This book is a classic, although the day the new edition is released it is out of date... things change so fast! This book is like a text book on intelligence, it gives a pretty good overview of what intelligence is, how it is obtained and how it is used. This is just the tip of the iceberg.
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Format: Paperback
Mark Lowenthal, a long-time veteran of the Intelligence Community, is the author of "Intelligence: From Secrets to Policy," a superb introduction into the American Intelligence Community and its transition from the long Cold War against the Soviets to the current battles against rogues states and transnational terrorists.

Lowenthal writes at the survey level for an audience with a general understanding of American history and governmental processes but limited knowledge of how intelligence fits into either. In sequencial steps, Lowenthal explains what intelligence is supposed to be, how U.S. intelligence developed, and how the Intelligence Community operates. He reviews the intelligence process, the major collection disciplines, and the moving parts of subcomponents such as analysis, counterintelligence, and covert action. The last chapters explore the difficult issues of interaction with policy-makers, oversight, and transformation.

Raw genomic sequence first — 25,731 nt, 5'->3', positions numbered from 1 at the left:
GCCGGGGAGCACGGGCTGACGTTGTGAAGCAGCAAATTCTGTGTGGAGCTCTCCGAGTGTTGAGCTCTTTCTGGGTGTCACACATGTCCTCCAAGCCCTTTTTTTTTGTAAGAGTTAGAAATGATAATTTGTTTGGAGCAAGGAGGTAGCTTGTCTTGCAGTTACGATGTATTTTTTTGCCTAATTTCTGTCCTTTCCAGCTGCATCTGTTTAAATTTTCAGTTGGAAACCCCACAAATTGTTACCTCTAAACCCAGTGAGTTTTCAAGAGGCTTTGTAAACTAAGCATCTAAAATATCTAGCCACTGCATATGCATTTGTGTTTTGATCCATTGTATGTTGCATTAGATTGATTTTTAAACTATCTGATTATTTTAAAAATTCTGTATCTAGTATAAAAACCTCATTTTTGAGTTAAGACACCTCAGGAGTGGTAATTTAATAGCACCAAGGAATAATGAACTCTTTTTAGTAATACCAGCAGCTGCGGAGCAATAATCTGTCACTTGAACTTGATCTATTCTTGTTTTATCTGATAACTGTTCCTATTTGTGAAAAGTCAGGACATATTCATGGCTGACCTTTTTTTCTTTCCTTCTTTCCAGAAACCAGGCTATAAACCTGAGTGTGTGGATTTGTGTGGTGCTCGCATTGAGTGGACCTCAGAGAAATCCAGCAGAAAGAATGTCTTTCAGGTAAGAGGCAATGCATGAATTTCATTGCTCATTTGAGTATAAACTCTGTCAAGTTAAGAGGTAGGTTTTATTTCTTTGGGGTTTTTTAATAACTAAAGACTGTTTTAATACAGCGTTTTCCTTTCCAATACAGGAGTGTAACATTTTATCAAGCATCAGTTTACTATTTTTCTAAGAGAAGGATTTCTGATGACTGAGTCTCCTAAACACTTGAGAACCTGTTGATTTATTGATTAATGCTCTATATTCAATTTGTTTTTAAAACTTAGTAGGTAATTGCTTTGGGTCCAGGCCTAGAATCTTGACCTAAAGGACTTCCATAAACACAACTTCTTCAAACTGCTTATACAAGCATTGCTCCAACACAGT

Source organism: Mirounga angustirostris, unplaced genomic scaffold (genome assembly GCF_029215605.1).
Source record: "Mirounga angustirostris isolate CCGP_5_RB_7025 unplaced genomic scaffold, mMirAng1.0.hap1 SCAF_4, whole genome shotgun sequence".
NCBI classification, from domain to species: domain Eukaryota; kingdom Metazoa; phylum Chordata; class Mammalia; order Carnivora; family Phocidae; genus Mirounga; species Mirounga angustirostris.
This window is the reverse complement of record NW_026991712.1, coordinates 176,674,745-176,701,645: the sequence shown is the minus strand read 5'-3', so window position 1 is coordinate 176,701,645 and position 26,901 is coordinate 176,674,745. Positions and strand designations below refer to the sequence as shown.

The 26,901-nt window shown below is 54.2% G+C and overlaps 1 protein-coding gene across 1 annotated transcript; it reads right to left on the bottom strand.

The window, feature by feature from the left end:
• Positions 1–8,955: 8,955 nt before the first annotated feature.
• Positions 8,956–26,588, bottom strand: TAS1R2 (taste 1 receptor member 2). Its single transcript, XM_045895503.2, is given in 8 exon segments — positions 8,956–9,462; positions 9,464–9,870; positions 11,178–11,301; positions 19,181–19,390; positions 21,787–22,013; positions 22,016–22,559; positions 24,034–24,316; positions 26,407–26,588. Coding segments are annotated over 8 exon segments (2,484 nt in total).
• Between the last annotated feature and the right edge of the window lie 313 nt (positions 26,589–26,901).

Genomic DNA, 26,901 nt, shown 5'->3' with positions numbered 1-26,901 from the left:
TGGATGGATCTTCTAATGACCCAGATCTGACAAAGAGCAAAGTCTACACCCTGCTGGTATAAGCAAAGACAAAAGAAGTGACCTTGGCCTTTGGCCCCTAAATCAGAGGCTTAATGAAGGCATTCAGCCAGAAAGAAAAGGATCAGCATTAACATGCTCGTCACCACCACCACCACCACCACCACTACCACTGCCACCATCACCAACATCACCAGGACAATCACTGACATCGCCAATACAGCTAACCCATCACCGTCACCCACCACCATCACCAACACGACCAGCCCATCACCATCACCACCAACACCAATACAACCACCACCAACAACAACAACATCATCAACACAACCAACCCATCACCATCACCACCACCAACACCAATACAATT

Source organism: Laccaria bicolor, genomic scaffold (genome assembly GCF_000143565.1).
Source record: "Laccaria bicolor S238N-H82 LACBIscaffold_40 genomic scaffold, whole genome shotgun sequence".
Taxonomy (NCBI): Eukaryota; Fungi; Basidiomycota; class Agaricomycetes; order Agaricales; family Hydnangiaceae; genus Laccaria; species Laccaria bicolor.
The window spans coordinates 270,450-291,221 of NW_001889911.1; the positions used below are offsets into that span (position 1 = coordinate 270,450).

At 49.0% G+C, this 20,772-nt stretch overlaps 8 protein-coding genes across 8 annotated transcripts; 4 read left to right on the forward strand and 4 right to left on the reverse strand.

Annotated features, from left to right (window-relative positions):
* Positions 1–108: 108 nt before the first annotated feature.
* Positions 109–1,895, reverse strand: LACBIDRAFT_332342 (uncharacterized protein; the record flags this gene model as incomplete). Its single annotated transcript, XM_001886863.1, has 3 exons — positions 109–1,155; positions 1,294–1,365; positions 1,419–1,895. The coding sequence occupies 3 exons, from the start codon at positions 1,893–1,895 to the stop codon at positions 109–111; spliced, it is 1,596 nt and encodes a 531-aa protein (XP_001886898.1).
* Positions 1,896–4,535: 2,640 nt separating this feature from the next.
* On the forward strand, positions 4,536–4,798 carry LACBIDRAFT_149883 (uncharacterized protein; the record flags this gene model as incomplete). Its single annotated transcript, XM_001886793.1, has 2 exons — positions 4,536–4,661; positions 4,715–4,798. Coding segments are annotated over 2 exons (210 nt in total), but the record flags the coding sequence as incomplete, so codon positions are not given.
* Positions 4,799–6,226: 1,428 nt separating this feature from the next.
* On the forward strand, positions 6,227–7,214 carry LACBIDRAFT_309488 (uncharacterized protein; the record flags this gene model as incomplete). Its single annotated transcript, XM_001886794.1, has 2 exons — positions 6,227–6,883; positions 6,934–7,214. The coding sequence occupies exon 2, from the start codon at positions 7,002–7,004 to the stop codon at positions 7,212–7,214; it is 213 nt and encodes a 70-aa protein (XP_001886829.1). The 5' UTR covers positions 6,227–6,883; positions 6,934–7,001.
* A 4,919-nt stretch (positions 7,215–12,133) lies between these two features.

Lowenthal's narrative is remarkable on at least two counts. He appreciates just how challenging it is to produce timely, accurate, and useful intelligence, and he is exceptionally even-handed in describing all the things that can go right or wrong in the process. While no one topic is covered in significant depth, his coverage of the whole is very solid and perfectly suited to entry-level classes on intelligence and its interaction with policy. A nice selection of anecdotes and examples help provide depth to what might otherwise turn into dry narrative.

"Intelligence: From Secrets To Policy" is very highly recommended as an introduction to the intelligence business for use at the collegiate level and for the general reader.